This brief review has indicated how essential aspects of relevant epidemiological considerations may be included into models of fisheries. The main conclusions to emerge from the crude models outlined above are that the ability of a pathogen to establish itself is dependent upon the relative magnitudes of the threshold host density for parasite establishment, Ht, and the level of the host population density at its current level of exploitation H(E). If Ht is less than H(E), the parasite will always be able to establish itself. Disease prevalence would also seem to be roughly independent of the level of exploitation of the fishery, providing exploited population density is significantly higher than the threshold density for disease establishment. The complications introduced by the presence of disease will in general further increase the levels of uncertainty that fisheries managers have to contend with (Beddington, 1984). In cases where pathogens are having a serious impact on the fishery it would seem sensible to develop methods to quantify the impact of the parasite on the host (Lester, 1984). The simple models discussed here can, moreover, readily be extended to include other factors which can be important in determining management strategies for fisheries where parasites and disease are an important consideration. Three particularly important such considerations are: inclusion of age-structure and more realistic density-dependent recruitment functions in the host population (May, 1980); consideration of the immune response of the host to the parasite (Anderson & May, 1979); and inclusion of environmental stockasticity (May, Beddington, Horwood & Shepherd 1978; Ludwig & Walters, 1981).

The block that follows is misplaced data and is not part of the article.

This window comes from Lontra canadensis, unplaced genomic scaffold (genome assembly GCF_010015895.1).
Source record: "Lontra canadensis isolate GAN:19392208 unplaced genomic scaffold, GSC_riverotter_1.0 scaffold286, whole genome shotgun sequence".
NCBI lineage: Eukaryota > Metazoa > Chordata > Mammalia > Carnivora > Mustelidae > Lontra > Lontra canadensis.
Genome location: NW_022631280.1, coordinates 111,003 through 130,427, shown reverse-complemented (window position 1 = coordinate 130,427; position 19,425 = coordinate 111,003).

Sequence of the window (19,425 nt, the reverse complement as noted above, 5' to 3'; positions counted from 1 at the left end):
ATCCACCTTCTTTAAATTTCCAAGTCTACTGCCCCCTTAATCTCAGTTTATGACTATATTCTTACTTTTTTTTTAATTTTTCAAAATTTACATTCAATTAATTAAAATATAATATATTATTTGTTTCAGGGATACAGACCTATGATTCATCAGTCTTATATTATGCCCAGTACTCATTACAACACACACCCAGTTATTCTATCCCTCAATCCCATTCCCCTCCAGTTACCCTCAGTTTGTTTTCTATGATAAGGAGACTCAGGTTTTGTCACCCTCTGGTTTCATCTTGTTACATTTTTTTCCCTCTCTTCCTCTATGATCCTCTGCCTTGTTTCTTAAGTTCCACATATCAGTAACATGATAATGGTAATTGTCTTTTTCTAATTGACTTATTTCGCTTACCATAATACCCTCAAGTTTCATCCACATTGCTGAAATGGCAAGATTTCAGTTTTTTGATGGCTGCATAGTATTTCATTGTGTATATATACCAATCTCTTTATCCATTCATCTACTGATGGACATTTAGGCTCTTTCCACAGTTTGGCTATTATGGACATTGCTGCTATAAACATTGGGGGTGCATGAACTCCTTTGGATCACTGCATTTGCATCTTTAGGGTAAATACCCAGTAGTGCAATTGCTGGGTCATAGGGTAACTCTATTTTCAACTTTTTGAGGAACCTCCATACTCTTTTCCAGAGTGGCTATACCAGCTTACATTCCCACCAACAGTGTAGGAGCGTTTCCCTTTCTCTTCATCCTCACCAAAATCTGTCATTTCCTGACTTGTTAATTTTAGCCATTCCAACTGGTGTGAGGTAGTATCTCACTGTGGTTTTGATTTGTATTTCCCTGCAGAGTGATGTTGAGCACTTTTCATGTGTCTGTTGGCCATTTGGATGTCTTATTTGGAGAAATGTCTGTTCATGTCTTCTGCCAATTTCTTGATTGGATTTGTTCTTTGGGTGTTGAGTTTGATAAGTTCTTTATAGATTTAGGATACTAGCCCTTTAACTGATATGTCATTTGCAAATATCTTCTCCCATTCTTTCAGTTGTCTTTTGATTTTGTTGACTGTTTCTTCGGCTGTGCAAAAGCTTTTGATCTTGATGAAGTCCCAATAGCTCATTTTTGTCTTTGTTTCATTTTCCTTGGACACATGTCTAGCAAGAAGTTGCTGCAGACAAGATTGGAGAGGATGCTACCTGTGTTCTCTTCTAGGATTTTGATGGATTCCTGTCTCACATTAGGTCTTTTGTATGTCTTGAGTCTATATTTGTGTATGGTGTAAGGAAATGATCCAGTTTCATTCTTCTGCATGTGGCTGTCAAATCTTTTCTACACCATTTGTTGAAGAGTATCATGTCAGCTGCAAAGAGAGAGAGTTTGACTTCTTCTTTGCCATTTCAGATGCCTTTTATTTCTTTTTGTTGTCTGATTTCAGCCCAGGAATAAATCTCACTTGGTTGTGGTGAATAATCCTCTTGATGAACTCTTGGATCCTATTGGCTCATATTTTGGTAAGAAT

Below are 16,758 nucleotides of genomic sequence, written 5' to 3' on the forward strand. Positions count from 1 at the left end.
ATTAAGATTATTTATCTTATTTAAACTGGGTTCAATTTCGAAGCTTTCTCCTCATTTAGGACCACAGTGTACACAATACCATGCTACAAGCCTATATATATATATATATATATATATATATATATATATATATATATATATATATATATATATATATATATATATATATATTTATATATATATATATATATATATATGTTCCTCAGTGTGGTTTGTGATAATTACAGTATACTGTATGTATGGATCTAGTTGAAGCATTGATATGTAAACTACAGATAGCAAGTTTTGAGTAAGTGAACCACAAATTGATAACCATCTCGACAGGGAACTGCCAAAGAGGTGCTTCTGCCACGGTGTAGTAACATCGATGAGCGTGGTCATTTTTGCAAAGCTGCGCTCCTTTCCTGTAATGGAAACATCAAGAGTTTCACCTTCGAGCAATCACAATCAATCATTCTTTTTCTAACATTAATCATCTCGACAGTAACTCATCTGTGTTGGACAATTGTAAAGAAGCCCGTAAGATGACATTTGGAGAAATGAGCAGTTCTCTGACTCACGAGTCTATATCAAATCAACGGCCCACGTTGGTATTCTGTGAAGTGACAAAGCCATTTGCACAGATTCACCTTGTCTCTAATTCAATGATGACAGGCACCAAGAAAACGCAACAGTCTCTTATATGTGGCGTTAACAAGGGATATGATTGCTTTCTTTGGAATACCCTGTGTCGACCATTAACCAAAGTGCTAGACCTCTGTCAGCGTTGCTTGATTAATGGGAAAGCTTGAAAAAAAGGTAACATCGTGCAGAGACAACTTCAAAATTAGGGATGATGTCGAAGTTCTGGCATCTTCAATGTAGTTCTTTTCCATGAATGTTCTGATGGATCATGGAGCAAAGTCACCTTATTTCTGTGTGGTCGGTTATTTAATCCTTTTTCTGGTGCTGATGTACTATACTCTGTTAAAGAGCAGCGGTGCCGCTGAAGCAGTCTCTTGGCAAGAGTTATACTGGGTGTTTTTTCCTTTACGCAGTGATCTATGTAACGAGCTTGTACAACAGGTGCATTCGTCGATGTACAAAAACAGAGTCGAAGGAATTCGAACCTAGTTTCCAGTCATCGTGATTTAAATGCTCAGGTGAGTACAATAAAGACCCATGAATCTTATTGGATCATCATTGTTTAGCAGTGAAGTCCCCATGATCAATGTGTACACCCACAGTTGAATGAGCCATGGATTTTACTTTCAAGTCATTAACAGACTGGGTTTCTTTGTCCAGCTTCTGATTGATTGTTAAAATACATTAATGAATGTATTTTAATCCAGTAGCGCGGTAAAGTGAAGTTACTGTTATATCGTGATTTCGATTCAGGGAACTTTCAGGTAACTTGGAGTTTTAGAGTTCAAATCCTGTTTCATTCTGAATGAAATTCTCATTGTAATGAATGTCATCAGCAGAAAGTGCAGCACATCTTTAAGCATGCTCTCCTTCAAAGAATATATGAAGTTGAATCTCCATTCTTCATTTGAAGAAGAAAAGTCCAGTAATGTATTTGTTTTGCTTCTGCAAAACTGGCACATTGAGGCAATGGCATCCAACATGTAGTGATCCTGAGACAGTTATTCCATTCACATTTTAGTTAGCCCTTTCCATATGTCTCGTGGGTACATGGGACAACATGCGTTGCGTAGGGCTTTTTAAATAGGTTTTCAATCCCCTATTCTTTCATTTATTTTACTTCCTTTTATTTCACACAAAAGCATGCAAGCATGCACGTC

All Science Journal Classification (ASJC) codes
- Infectious Diseases